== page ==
Despite being a scrawny kid, I've been large-ish since my early teen years; after puberty my metabolism basically gave up, and that coincided with me participating less and less in physical activities. For the last 3-4 years I've maintained my weight, but that weight is Too Much™. The last successful diet I had was when I was 18; I went down from a 38 waist size to a 32—I don't remember how much actual weight I lost—by doing the Atkins diet. In the last 3 years I've tried juicing, meal replacement plans, and Weight Watchers, none of which I've been able to stick with long-term. Juicing doesn't work for me because there's a psychological aspect of not feeling sated even when I've had enough calories, because you're not eating anything. The meal replacement plan didn't work because it just wasn't enough food intake, period, which made it nearly impossible (and it was very expensive). With Weight Watchers, I just wasn't really motivated, and there's a financial aspect outside of the actual food.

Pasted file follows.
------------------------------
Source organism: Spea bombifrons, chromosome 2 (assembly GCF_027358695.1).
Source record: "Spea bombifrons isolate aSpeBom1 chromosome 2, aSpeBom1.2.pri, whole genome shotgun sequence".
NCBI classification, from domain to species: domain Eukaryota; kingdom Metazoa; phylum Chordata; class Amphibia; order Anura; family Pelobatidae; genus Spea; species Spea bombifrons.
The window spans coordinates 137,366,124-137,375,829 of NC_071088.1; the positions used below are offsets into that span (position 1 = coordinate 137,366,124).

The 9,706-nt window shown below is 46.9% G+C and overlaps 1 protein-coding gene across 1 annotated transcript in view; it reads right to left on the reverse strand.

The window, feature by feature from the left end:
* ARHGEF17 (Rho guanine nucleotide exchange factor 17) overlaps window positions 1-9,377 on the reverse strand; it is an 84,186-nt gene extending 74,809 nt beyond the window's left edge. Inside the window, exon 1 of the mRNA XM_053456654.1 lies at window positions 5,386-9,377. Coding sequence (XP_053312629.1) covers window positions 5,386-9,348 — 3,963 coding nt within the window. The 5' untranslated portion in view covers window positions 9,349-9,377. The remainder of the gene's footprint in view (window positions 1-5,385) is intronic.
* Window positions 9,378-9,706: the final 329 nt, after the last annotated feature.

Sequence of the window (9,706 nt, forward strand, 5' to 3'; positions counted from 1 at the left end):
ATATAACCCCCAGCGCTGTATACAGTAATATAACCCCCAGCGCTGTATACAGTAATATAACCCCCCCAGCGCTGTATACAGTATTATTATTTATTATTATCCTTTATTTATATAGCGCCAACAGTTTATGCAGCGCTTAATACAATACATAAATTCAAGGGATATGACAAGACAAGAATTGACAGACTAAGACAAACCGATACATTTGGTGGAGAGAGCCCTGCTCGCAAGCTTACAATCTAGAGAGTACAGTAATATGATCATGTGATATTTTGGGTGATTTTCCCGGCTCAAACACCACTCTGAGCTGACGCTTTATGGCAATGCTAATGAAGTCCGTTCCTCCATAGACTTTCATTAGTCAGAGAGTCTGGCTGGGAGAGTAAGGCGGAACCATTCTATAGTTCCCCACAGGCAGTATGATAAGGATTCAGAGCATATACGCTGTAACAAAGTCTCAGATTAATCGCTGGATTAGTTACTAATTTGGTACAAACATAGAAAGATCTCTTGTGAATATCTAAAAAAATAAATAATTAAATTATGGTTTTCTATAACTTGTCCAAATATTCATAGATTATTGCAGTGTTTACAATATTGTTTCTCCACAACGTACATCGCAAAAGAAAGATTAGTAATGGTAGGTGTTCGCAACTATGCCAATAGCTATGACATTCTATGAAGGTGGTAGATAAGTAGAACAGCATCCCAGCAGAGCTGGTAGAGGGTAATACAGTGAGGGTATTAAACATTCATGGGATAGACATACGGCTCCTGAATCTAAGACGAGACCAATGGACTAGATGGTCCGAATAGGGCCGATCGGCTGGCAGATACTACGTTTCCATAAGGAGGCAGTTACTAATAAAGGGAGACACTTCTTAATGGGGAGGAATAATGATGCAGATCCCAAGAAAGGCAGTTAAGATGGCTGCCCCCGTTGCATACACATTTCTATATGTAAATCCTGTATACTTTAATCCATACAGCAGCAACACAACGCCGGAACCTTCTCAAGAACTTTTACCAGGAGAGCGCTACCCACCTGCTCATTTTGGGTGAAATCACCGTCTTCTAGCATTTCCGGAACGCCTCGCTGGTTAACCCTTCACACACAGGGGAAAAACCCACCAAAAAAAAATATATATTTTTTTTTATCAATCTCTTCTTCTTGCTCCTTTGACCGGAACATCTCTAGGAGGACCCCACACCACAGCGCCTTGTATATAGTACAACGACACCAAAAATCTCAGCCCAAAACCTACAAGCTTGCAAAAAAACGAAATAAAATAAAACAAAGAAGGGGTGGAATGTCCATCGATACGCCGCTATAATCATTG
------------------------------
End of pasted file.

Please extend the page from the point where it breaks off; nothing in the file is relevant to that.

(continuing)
So the low carb diet is the only one I've really been able to stick with, and this time around I have a (not) secret weapon, which is that know a lot more about food now and am a pretty decent chef. The main problem with diets, I find, is that diet food generally sucks. There's nothing exciting about a salad; and if a particular salad is exciting, it's not actually healthy. Meal replacement bars and shakes are uniformly gross. Juicing is unsatisfying. So the trick is to make meals that are healthy, filling, and appetizing.

I can do that now. I'm not going to blog about everything I eat while doing this, but I will be posting some of the better/uniquer (is uniquer a word? not really, but it's fun to say, so go with it) recipes I make, especially if it's something I come up with on my own. So here's some of what I've had so far, all of which was good:

 Photo from Geniuskitchen.com

Photo from Geniuskitchen.com

Zucchini Pesto w/ Shrimp